After a great railway tour of Italy, Neil and I have finally begun to download the pictures and look at all the footage we took
while traveling with our buddies through this iconic country. Italy was fabulous and lived up to its reputations for fine wines, al dente pasta, and pizza by the 100 kilograms. After 14 days exploring some of the biggest sites, we’ve come up with this list of things you need to know when traveling to Italy during summer.
Showering Three Times a Day
It’s summer and some people will say, of course it’s hot. But be prepared to sweat and crisp under that famed Tuscan sun. Be prepared to bake and thirst from 9am to sunset. If you don’t pack extra clothes for these extra showers, you may run into the situation where you are showering off the day’s sweat but putting on the same clothes. Bring all powders and creams that all of this sweating and showering will necessitate.
Roma Tomatoes are Best in Rome
In New York, I could buy cherry, grape or roma tomatoes practically year round. But there is no tomato like the roma tomato in the Roman heat. They are naturally ripe with deep red flesh inside a skin that actually snaps when you bite into it. On many days, I didn’t want anything but a basket of tomatoes and some cheese, especially along the Grand Canal in Venice.
Lines Start Before Doors Open
It seems like half the world is in Italy during the summer. From Venice to Florence to Rome, savvy travelers know that no reservations mean an early wake up. When we planned to see the Ufizzi and the Duomo in Florence, we got up early and ate breakfast along the way. Even 45 minutes before opening, the lines were already gathering outside the buildings. But if you can manage to hop on before the numbers topple 100, you’ll get in before the summer heat crawls into the portico.
Concerts in the Streets
Many people can’t stand summer travel. There are too many people and prices are inflated. But one benefit to summer travel includes the musical and cultural events hosted in each city during the holiday months. The night before a wine tour with Tuscany Ride a Bike, we stumbled upon a street concert in the little town of Lucca. To our amazement, Supertramp was playing on stage. During the final song of the night, the guards opened the barricades and the four of us got to listen to classic tunes under the Tuscan moon.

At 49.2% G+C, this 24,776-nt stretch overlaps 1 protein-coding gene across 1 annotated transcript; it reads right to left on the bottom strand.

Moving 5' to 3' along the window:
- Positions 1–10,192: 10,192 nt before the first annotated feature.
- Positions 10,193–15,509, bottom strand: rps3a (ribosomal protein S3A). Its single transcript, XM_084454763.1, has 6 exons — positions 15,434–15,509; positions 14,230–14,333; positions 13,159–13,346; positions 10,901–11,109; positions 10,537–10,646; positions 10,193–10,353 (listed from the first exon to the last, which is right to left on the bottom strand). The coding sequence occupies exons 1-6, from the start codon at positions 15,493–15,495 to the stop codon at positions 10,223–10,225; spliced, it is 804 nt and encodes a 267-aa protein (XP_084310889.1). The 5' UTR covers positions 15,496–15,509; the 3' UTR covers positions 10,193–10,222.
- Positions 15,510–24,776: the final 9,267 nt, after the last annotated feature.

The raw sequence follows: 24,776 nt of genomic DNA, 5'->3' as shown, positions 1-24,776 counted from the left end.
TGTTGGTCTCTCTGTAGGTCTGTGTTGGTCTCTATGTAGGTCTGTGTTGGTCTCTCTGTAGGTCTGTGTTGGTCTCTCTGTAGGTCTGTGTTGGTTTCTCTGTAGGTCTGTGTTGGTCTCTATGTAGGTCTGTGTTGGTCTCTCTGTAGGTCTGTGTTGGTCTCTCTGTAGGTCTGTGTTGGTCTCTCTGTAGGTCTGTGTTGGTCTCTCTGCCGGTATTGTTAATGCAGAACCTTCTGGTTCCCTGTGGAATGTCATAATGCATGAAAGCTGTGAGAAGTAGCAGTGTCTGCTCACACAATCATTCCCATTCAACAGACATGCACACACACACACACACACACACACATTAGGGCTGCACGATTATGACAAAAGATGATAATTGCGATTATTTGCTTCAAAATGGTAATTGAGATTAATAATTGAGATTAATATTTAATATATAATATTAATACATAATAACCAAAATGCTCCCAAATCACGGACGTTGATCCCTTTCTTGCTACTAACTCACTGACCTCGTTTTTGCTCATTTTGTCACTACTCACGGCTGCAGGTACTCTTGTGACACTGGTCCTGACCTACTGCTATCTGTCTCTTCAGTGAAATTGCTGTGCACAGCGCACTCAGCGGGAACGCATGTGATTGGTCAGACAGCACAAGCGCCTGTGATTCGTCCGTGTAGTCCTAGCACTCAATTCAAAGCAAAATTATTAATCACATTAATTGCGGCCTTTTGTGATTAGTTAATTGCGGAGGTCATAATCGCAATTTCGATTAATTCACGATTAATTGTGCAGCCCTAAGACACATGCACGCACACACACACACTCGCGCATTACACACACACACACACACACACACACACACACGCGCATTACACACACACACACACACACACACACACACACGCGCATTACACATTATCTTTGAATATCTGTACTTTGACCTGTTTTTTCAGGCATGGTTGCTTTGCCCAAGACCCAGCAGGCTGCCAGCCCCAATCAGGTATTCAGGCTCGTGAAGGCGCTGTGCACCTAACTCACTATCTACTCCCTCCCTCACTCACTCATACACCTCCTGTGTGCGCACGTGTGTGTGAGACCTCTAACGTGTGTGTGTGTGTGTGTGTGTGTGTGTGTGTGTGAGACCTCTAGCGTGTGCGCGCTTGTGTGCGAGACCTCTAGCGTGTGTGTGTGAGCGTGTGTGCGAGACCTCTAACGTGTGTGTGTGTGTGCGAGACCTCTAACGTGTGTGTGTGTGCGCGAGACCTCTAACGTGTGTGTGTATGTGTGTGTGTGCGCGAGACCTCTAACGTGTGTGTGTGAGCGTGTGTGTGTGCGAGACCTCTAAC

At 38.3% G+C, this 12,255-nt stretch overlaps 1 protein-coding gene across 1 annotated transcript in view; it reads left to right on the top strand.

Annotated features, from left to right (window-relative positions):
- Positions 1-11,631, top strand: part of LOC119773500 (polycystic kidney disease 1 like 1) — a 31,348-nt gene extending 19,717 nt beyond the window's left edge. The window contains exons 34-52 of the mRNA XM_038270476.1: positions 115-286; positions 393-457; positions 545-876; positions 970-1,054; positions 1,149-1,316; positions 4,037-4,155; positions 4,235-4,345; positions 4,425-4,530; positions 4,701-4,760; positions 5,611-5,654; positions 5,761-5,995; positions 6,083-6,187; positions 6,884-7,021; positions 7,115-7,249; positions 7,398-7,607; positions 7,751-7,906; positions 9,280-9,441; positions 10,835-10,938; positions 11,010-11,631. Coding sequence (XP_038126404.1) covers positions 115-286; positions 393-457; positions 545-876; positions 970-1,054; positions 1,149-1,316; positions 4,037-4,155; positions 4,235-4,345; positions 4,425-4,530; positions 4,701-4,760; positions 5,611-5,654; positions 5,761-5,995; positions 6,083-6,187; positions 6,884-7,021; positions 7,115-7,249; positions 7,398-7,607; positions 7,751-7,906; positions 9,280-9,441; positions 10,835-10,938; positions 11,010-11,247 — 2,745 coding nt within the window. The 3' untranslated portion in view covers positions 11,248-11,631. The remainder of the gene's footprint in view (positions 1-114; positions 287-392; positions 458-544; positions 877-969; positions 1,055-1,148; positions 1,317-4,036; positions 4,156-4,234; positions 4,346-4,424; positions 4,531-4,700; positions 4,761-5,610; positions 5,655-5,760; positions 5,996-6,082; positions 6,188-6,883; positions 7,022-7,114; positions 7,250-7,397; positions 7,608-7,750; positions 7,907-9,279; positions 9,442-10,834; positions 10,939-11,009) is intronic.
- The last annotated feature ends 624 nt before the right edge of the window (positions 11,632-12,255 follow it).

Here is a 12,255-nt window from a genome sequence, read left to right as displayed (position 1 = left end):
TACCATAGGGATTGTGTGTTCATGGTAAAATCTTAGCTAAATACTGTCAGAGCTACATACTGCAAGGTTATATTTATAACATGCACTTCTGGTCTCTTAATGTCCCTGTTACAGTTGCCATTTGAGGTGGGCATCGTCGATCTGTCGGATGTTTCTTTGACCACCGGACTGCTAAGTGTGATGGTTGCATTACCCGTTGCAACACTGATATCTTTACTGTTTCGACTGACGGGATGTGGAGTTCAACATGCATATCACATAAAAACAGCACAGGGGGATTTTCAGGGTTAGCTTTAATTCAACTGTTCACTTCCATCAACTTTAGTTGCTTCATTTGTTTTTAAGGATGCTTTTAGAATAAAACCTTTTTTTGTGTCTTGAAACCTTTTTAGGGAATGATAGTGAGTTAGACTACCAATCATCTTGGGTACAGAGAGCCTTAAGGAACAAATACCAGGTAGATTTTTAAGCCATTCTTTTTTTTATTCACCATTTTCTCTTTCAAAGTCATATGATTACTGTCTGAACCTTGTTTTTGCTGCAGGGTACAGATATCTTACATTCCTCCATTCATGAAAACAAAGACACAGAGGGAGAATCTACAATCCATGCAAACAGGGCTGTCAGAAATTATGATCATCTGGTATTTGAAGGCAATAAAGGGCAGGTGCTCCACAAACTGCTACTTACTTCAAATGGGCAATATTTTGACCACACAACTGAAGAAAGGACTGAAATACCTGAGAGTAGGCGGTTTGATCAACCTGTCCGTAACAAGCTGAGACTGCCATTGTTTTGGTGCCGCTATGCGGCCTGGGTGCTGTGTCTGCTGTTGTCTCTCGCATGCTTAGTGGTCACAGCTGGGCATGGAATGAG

My theory: Even ancient Romans knew that too much sun was no good for the people. Dehydration killed peasants and dead peasants couldn’t harvest. So they built water fountains, providing free and unlimited water to the masses. Fast forward through the millennia and now tourists reap the same advantages as those ancient Italians who couldn’t afford a private water supply. In Pompei where the sun seems to sit on your shoulder, water pumps saved us from dehydration. In St. Peter’s Square, I saw one boy fill his baseball cap with water and dump the whole thing over his head. But my favorite fountain was in Florence in the Piazza Signoria where the two spouts gush ice cold refreshment, one as regular water and the second… as carbonated soda water! My friends and Neil could not stop me from drinking from this spring almost every day.